You know, on the, you know, like the flag burning, it’s – we did a segment on it, just one segment. It’s a no-brainer. The Supreme Court has been very clear on this. The First Amendment – Donald Trump and the First Amendment – it’s not a beautiful match. It’s not a match made in heaven, you know, between the free speech rights that he has not defended and the freedom of the press which he has not defended. It’s problematic. And, I mean, I called him out on this back before he even declared his candidacy because he was going after Pam Geller, who there’s no question is a hateful person, who held this Draw Muhammad contest down in Texas. Remember this? And they got attacked by two terrorists. Now she’s a provocateur and she’s not a fan of anyone who’s Muslim from the sound of what she says, but this is America and she has the right to say those things. And she has the right to have a contest like that. And he was one of the ones out there arguing she invited her own attempted murder.
Now, that’s just nonsense. This is America. We’re allowed to draw whatever we want. And if you’re offended, what the Supreme Court has said the answer to speech you do not like is not less speech, it’s more speech. There are many people in the country who don’t get that. I mean, like, the Westboro Baptist Church is another example – as hateful as they come. But for years I defended them on the air because they have the right to show up at these funerals. It’s horrible, but they do – and say the hateful, vile things they say. Now there can be time, place and manner restrictions, but you can’t shut down the speech altogether. I don’t know that Donald Trump fully appreciates that or cares. I think he is truly a populist. And if the popular thing to do is to say you have to ban flag burning, even if it ultimately means we’re compromising a core principle of who we are as a republic, I don’t think he really thinks that that deeply into it.
Here is Pamela Geller’s able takedown of Kelly:
“Pamela Geller: Megyn Kelly Says ‘No Question’ That I’m a ‘Hateful Person,’” by Pamela Geller, Breitbart, December 8, 2016:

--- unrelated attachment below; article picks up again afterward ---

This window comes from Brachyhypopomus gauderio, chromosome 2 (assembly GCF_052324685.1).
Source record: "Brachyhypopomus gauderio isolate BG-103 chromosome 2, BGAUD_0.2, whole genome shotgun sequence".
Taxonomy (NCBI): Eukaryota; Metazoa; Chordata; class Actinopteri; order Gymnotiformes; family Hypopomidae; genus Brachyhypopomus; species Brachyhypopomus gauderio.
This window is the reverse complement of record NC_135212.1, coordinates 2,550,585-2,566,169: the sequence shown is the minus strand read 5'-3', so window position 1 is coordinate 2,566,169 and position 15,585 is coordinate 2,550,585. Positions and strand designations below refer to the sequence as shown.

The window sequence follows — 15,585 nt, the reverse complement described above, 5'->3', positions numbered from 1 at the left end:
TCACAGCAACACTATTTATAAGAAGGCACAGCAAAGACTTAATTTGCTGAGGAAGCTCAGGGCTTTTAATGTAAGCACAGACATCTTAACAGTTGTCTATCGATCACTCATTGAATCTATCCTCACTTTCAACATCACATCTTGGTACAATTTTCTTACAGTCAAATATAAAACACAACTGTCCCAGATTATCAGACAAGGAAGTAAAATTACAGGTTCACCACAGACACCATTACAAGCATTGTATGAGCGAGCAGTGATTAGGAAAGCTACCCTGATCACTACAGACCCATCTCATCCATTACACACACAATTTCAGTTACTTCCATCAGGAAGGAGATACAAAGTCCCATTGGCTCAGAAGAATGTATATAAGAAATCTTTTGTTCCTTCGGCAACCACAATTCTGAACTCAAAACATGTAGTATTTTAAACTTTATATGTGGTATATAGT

In hitting President-elect Trump and supposedly defending the freedom of speech, Megyn Kelly on NPR Wednesday night referred to “Pam [sic] Geller, who there’s no question is a hateful person, who held this Draw Muhammad contest down in Texas.”
Kelly said this in the context of defending the freedom of speech: “Now she’s a provocateur and she’s not a fan of anyone who’s Muslim from the sound of what she says, but this is America and she has the right to say those things. And she has the right to have a contest like that.” But in smearing me as “hateful,” she demonstrates that she doesn’t really know what was at stake when Islamic jihadis attacked our free speech event in Garland.
Why am I hateful for standing for the First Amendment? Is she copying the tactics of Islamic propagandists, smearing as “hateful” those of us who refuse to submit to the most brutal and extreme ideology on the face of the earth?
And I’m a “provocateur”? Why? The Garland attack was part of a longstanding jihad war against the freedom of speech. Those who say I provoked the jihadis don’t remember, or care to remember, that as jihadis were killing the Muhammad cartoonists in Paris, their accomplice was murdering Jews in a nearby kosher supermarket. Were the Jews “hateful”? Did they “provoke” the jihadis?
I held the event in the same venue where Muslim leaders held a conference in support of the sharia, in support of the ideology behind the Charlie Hebdo jihad massacre. Was that provocative? Should we submit to the devout Muslims who use violence to impose the speech laws under the sharia?
Drawing Muhammad offends Islamic jihadists? So does being Jewish, as many anti-Semitic attacks have proven. How much accommodation of any kind should we give to murderous savagery? To kowtow to violent intimidation will only encourage more of it.
Megyn Kelly should know that….